Music. Especially classical music. What the heck good is it? How frivolous! Who would ever think of such a thing?

The kiss. I can imagine a reader saying, “You know how we greet each other with a knee in the back? Well, in this book I’m reading, people actually use their lips to…”

Trees. Especially tall trees. It’s like we’re living among botanical dinosaurs and we don’t even notice it.

Friendship. It’s easy to imagine a world in which sentient beings merely co-existed, and all meaning in life was found in the material, the sensual, and the personal. What a fantasy it would be to imagine two of these beings relating to one another and opening life to a new dimension. (Wait a minute... Isn't this the theme of Woody Allen's "Sleeper"?)

So, am I completely bonkers? (At least perhaps I’ve exorcised my tic.) If I’m not, what would be on your list? (And don’t say, “The thermos bottle, because it keeps the hot things hot and the cold things cold, but how does it know?!”)

Wednesday, January 19, 2011


Our house is modest but interesting. Three stories, half stucco and half cedar shakes. I suppose the architectural style – much as I try to see some trace of arts-and-crafts or mission in it – is basically 1929 four-square: the “prairie box” as opposed to Prairie Style. What gives it a little interest is that, attached to one of those boxy sides – on the first and second floors – are sunrooms, filled with windows and light. The upper one is my study.* I used to feel guilty because I’m kind of a messy-desk person, and I’ve felt that I don’t deserve such a nice room. Now I feel guilty because it sits empty much of the time.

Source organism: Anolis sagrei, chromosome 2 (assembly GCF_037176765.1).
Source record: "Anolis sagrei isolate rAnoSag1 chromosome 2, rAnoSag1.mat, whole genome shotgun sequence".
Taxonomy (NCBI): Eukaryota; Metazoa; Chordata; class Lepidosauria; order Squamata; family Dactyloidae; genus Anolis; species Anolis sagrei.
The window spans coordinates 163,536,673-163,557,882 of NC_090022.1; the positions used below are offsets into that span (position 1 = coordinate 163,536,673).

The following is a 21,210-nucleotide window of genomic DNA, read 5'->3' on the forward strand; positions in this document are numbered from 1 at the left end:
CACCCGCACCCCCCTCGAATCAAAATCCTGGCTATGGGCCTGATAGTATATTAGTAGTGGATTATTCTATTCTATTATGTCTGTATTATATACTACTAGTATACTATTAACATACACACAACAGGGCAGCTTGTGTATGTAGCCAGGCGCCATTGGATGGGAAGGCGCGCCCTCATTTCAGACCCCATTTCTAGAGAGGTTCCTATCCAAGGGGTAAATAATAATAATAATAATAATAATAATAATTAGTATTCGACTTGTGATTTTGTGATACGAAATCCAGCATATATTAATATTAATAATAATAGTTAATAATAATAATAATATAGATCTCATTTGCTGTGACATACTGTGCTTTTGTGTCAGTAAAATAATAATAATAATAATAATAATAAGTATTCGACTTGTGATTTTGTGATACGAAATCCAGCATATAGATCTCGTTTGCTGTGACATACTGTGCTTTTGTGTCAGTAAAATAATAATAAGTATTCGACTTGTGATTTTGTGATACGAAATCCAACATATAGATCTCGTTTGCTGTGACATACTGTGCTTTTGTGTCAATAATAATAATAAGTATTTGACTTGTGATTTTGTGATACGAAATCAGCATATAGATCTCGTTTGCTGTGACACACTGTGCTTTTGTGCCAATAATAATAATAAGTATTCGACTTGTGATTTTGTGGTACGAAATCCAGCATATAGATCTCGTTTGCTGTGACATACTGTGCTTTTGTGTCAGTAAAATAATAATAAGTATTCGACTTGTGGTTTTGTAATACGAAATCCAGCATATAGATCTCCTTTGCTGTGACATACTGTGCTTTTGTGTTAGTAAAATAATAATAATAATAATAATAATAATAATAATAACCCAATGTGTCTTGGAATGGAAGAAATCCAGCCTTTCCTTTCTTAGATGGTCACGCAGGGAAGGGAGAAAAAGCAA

It’s not that I’m “studying” (or reading or writing) less, it’s that I’ve experienced a psychological and spatial shift toward the agora (or -- what would the Greek word for the home gathering place be?). This came about for two coincidental reasons: When I started this blog hobby a couple of years ago, Caryl noted, just a little peevishly, that I was holed up in my study “all the time.” With the merest hint of defensiveness (what could be more important than my blog!), I brought my laptop down into the kitchen. At about the same time, our daughter and son-in-law were staying with us while they were house-hunting, and the kitchen computer became a convenient tool in their quest. And then I got used to having it there. We bought a laptop table at Ikea (“Dave” – Ikea names all its furniture, and that, no kidding, is the name), and I found that my precious thoughts could actually percolate through the buzz and hum of the kitchen. And, I – no surprise – like Caryl’s company. (In our previous house, in Anchorage, we had a large room with our desks facing each other. I liked that, too. )

In a similar vein, a friend says he prefers to write his sermons in the busy milieu of the coffee shop. More and more that also works for me.